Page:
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Peter Bruntnell Peter and the Murder of Crows Review

Album. Released 2008.  

BBC Review

File under 'troubled and autumnal'.

Daryl Easlea 2008

Although everyone thinks he's American, this Kingston-On-Thames native who lives in Devon has been feted by the twang crowd for years, namely from the stomp of his Peter Bruntnell Combination back in the mid-90s, but this something of a different beast. It is hard to believe that Peter And The Murder Of Crows is Bruntnell's seventh album and his first since 2004's Played Out. Moving away from the out-and-out of yore, Bruntnell has cited his influences here as Bert Jansch and Syd Barrett. Co-written with his Canadian songwriting partner and recorded with Danny Williams on bass and guitarist Dave Little, PATMOC is deep and frequently low-key, and although reminiscent of artists such as Iron and Wine in parts, it's a deeply singular listen.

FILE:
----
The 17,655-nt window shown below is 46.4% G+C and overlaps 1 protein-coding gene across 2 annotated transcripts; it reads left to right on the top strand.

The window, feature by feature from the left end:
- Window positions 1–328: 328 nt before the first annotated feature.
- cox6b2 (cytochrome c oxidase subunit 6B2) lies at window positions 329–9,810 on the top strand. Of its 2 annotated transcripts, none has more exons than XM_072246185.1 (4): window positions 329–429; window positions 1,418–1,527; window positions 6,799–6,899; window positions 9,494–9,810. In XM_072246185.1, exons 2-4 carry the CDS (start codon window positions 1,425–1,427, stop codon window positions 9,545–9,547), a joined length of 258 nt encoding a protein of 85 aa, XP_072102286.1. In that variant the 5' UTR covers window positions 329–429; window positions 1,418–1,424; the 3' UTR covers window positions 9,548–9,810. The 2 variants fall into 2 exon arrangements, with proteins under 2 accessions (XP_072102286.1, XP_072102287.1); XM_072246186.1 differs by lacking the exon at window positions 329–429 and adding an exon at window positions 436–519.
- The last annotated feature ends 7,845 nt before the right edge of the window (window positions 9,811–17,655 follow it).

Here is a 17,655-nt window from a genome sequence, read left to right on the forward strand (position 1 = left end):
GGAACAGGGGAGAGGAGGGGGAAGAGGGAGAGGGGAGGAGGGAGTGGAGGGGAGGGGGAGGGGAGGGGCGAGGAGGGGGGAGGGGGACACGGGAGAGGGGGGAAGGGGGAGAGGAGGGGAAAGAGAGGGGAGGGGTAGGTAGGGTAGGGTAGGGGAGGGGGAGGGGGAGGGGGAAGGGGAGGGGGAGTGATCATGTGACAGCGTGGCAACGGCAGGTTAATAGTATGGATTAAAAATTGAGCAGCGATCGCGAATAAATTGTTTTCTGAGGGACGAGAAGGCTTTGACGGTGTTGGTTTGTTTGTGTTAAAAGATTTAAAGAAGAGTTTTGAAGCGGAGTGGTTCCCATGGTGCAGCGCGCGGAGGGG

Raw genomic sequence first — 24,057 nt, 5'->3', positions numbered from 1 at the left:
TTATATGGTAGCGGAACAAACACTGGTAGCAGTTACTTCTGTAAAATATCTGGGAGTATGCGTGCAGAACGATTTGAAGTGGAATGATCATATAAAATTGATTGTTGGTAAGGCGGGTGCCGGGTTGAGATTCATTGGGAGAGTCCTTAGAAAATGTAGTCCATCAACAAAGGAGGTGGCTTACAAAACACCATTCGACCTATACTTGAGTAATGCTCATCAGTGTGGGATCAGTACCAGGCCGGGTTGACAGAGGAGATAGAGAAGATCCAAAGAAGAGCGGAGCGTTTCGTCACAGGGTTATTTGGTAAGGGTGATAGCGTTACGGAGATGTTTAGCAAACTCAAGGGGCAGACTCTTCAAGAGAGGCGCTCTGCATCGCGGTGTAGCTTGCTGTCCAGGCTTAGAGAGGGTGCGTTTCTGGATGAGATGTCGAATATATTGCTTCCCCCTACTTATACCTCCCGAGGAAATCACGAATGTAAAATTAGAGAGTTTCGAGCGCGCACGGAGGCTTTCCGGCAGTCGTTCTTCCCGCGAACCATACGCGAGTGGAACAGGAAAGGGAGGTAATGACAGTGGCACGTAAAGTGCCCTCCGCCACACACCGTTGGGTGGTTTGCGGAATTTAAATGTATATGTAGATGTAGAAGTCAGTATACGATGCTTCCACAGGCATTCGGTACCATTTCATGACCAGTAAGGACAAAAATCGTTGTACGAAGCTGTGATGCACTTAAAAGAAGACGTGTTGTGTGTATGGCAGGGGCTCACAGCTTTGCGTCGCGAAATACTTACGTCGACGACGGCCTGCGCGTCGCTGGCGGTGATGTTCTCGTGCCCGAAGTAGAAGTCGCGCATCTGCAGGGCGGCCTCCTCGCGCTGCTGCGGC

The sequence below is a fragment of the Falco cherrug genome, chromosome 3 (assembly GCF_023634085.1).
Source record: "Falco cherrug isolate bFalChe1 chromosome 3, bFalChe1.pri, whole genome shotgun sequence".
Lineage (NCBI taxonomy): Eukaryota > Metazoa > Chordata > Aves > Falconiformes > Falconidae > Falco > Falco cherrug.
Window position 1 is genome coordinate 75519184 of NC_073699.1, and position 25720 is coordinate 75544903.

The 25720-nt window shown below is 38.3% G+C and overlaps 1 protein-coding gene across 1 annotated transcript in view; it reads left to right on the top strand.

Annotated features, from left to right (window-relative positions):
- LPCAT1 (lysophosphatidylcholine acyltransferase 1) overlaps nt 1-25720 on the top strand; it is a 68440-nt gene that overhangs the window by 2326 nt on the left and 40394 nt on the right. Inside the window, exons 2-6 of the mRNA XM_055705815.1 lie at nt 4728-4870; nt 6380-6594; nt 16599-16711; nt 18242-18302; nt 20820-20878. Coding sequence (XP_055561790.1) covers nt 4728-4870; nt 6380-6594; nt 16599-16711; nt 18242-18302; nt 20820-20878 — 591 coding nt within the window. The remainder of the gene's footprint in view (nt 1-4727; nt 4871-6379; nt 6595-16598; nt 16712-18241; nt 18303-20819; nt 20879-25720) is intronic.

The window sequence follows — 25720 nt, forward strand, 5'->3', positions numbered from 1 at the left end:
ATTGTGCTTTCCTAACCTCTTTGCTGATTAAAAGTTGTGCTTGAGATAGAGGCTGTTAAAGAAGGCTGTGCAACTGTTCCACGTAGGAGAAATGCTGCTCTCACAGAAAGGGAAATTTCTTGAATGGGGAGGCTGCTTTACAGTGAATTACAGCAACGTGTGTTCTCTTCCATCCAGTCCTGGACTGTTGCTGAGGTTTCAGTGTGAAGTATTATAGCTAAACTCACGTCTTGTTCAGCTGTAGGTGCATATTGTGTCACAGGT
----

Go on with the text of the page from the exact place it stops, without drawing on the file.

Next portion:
Using instrumentation such as electric tanpuras, Indian harmoniums and bowed double bass, PATMOC creates its own unusual atmosphere, writ large on album opener, False Start; when, by the third minute, the vocals have dropped away and are replaced with ever-deepening drone-like late summer blues, you know you are on to something special. Cold Water Swimmer follows this theme. It's the economy here that thrills. The wigout at the end of Hash Dream Craving (''It's not worth saving/it's just a hash dream craving'') could go on for at least two minutes – it has been and gone within 30 seconds. Domestico has a lightness of touch and beautiful arrangements.

Peter And The Murder Of Crows would make an ideal starting point for those who've often wondered and fancy a dabble with something both sophisticated and underststed. File under 'troubled and autumnal'.

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